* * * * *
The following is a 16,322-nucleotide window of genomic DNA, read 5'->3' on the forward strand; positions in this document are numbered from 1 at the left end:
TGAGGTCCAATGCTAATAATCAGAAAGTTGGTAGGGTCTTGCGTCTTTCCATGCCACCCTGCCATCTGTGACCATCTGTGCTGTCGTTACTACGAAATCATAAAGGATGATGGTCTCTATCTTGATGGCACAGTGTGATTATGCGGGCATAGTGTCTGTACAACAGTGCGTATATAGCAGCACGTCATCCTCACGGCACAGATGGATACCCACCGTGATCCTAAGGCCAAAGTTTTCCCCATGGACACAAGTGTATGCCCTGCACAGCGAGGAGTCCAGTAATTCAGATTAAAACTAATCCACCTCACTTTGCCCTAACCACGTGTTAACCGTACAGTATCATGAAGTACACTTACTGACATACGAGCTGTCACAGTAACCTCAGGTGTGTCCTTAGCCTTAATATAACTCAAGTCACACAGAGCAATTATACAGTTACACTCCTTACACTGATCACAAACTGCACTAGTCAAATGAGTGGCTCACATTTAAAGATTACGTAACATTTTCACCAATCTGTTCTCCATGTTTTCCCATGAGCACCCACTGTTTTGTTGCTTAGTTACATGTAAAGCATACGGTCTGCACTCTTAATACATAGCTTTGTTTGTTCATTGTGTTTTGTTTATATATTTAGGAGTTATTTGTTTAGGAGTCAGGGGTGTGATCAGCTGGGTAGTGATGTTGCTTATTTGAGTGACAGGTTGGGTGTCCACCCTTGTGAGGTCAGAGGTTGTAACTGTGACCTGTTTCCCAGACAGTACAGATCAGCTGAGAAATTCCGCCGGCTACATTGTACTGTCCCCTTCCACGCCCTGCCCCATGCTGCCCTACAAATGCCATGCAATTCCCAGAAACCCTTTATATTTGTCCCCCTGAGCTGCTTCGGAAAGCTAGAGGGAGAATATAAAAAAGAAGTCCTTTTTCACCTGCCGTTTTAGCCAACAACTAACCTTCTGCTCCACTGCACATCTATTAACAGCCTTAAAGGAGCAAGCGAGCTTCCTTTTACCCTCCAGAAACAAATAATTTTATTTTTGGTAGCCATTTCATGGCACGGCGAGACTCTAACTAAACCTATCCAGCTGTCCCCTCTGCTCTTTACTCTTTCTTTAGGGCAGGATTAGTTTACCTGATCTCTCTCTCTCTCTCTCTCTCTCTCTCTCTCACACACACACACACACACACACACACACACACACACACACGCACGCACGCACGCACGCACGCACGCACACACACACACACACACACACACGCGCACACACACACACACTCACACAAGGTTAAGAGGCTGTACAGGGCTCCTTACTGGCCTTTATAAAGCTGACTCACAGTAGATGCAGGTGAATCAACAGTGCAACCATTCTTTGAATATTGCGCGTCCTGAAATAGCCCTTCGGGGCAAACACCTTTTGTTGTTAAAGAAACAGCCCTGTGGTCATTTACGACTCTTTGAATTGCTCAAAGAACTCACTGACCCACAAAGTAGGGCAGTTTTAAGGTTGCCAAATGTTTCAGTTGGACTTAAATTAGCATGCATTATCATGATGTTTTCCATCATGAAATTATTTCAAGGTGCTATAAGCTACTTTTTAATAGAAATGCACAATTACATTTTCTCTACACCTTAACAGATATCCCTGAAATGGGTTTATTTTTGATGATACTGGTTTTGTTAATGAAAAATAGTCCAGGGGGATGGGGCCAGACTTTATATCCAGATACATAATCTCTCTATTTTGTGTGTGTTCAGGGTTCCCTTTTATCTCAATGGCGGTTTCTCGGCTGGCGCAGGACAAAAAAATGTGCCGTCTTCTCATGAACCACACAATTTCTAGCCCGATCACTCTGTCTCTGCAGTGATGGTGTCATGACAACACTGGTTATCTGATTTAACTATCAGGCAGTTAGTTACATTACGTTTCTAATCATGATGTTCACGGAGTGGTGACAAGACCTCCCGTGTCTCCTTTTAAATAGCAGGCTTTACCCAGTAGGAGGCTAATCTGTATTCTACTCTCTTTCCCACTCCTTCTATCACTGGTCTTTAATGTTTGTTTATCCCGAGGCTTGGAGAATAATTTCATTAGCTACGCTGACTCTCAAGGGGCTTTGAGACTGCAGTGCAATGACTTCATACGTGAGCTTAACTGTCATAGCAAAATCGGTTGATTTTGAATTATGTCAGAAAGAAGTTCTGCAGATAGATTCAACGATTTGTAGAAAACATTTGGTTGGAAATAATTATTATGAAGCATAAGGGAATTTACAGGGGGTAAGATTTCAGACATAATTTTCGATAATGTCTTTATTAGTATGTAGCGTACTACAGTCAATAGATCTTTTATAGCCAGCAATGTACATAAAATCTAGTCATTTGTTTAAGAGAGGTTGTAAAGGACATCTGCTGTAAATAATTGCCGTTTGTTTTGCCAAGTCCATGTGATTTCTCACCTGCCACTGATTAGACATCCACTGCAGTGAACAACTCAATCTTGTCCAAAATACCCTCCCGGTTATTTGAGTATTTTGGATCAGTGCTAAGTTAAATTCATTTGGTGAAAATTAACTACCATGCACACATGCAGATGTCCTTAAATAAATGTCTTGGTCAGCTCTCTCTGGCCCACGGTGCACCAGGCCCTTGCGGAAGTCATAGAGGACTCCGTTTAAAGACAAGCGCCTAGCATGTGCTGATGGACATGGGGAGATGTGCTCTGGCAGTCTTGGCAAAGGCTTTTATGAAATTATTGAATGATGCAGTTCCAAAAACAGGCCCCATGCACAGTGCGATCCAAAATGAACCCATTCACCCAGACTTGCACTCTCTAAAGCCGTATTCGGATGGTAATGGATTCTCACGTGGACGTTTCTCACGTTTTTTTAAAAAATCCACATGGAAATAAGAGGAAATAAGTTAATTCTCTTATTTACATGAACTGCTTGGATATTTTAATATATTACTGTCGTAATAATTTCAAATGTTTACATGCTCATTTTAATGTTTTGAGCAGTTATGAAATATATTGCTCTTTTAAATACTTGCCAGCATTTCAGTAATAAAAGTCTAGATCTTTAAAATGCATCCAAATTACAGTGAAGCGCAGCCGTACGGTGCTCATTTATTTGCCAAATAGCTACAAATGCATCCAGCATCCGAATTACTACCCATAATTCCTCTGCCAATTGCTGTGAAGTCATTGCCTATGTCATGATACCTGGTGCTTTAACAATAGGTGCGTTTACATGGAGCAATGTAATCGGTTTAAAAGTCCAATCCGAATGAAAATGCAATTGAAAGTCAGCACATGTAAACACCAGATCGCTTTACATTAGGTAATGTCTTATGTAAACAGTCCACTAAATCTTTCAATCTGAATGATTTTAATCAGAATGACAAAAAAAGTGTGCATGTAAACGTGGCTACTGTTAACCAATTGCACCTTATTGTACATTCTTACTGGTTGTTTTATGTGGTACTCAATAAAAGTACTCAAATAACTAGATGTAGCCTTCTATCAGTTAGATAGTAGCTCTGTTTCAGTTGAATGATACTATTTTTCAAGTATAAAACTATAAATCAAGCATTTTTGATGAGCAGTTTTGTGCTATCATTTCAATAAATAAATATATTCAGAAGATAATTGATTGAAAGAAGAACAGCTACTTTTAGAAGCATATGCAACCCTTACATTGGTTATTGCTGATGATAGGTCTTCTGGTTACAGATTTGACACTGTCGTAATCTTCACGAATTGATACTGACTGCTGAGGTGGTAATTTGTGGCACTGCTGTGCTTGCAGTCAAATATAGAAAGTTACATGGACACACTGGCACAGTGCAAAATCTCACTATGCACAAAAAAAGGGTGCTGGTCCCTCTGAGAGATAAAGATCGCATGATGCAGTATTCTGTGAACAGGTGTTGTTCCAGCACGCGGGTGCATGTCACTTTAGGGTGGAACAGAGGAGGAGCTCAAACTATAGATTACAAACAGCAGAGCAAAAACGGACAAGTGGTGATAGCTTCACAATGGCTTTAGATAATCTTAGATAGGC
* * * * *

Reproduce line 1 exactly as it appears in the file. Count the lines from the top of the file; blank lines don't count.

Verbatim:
The following is a 16,322-nucleotide window of genomic DNA, read 5'->3' on the forward strand; positions in this document are numbered from 1 at the left end: